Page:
Other common names: Madagascar Tomato Frog; Crapaud rouge de Madagascar; False Tomato Frog (Dyscophus guineti)
Scientific name: Dyscophus antongili
Resembling its namesake fruit in size, shape, and color, the Tomato Frog is threatened in the wild but captive bred in large numbers. It is calm in temperament and immensely popular among frog keepers and zoo visitors alike.
The Tomato Frog is limited in range to northeastern Madagascar, where it inhabits moist forests, swamps, and vegetated land near farms and homes.
Appearance / health:
The Tomato Frog is rotund, with an average length of 6-11 cm (2.4 – 4.5 inches). Females are vivid orange-red in color, while males are a subdued yellowish-tan.
Well-cared-for pets may live to 15+ years of age. Nutritional deficiencies and digestive tract blockages that result from feeding large insects, and bacterial infections resulting from poor terrarium hygiene, are the most commonly-encountered health problems.
Behavior / temperament:
Tomato Frogs are relatively inactive, but become bold in captivity, often remaining in view for much of the time. If handling is necessary, wet latex gloves should be used, as their sticky skin secretions cause an allergic reaction in some people. Amphibian skin secretions may also cause irritations when transferred to wounds, eyes, or the mouth.
A 10 gallon tank makes a good home for single adult. Sphagnum moss and top soil may be used as the substrate, as they burrow when seeking shelter. Tomato Frogs fare best when kept at 66-75 F, and fare poorly at sustained temperatures in excess of 80 F. They do not require Ultra-Violet B light, but anecdotal evidence indicates that low levels of UVB, along with UVA, may be of some benefit.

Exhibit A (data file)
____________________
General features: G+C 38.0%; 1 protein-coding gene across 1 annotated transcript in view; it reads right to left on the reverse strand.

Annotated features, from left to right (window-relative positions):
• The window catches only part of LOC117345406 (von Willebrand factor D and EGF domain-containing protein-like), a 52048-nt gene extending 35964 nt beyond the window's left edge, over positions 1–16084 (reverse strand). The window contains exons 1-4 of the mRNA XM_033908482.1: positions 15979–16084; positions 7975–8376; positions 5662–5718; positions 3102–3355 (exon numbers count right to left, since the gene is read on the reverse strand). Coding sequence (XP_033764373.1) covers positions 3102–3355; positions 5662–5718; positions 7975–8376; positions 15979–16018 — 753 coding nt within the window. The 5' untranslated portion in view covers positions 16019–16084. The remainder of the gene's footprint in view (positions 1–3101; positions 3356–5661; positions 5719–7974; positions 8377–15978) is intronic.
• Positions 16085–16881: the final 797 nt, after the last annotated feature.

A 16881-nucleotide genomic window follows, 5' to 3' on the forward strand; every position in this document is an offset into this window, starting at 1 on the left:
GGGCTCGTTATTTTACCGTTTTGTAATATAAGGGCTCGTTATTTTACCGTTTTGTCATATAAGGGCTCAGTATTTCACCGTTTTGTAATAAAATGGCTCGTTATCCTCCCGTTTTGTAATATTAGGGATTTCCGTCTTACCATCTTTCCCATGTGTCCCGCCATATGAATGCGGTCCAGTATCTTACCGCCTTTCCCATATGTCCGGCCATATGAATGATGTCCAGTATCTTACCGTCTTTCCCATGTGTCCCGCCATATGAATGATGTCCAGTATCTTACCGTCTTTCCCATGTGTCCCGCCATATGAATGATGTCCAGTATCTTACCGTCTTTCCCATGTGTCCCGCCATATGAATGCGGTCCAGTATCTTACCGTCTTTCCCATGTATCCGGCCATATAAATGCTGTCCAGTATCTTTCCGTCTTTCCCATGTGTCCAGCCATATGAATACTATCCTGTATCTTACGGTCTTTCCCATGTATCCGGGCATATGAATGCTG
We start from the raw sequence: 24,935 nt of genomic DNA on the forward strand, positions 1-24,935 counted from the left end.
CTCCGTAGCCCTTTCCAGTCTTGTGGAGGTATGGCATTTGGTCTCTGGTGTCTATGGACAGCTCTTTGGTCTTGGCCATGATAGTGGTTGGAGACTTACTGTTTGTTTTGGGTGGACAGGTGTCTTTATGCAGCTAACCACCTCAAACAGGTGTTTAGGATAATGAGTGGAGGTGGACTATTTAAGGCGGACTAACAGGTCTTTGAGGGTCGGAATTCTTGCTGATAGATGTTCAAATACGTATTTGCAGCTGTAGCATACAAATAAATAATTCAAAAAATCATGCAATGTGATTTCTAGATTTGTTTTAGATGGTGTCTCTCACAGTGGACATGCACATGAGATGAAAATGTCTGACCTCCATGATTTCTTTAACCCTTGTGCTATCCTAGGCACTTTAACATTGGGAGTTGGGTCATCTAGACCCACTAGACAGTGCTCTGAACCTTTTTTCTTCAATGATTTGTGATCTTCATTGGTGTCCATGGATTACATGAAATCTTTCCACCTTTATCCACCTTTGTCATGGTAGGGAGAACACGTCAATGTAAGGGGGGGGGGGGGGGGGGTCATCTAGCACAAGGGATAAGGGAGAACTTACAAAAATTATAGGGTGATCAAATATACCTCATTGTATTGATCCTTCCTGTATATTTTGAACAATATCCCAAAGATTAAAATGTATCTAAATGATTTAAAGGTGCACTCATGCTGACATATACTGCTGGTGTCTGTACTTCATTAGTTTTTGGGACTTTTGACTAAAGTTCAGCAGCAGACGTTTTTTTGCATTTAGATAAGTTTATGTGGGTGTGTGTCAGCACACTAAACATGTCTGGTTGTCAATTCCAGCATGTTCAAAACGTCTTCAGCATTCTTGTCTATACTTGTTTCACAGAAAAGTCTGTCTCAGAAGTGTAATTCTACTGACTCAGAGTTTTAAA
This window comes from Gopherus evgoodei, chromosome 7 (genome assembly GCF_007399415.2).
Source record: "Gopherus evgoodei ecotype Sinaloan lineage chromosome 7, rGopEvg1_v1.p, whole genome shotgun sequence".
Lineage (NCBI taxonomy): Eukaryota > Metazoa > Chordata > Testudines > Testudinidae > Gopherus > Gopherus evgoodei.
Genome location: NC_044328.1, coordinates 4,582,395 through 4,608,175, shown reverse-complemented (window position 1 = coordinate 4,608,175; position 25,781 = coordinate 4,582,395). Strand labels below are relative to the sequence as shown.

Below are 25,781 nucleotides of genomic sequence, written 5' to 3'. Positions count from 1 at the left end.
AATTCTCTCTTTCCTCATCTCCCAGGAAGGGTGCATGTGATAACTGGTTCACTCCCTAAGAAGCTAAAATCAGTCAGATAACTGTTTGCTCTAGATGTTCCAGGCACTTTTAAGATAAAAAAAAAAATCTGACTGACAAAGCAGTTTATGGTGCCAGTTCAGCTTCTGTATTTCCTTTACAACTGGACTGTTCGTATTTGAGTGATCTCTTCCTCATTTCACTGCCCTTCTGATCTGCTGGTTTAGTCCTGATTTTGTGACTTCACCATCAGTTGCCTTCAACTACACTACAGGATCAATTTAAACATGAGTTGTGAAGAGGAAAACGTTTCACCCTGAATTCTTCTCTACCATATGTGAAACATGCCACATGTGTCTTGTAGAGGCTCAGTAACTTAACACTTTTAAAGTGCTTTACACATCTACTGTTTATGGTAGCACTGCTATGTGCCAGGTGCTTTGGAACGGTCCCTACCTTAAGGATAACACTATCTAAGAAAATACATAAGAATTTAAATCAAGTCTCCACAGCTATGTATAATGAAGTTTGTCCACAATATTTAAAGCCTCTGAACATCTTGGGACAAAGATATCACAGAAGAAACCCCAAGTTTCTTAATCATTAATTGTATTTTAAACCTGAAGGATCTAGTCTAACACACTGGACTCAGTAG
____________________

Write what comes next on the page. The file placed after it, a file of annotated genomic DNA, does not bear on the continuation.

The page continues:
The terrarium should be misted regularly and supplied with a water bowl, which should be changed daily. Chlorine and chloramine must be removed from water via liquid preparations available at pet stores.
A highly-varied diet is essential. Provide your pet with small roaches, sow bugs, crickets, earthworms, butterworms, calciworms, cultured houseflies, silkworms, and other commercially available insects. Tomato Frogs are best fed small insects, the size of a ¼ to ½ inch cricket. Mealworms should be avoided.
Most meals should be coated with powdered Calcium/Vitamin D3; a multi-vitamin/mineral supplement may be used 2x weekly.
Breeding may be stimulated by a commercial rain chamber, or increased misting. Males may be distinguished by their much smaller size and duller coloration. Gravid females produce 500-15,000+ eggs, which typically hatch within 2 days. The filter-feeding tadpoles may be reared on finely-crushed fish food flakes and commercial tadpole pellets. Metamorphosis is achieved in 40-60 days.
Written by Frank Indiviglio
red color, unique frog
beginners, specific temperatures, clean water daily, fragile frogs
endangered species, small appetites, burrow
"Bright and Red Friend
Like my previous amphibians, this frog was just a unique and quirky addition. My son loved colors and it helped him with learning colors and developmental difficulties. The red color and the movement and size of the frog was just an intriguing characteristic that caught his attention and in turn a simple amphibian brought out something else in a human.
Is this frog the most active, no. Is it quirky, yes. Is it colorful, yes indeed. Add these together and you have a frog that can bring a smile with its color, ease of care and color enhancements.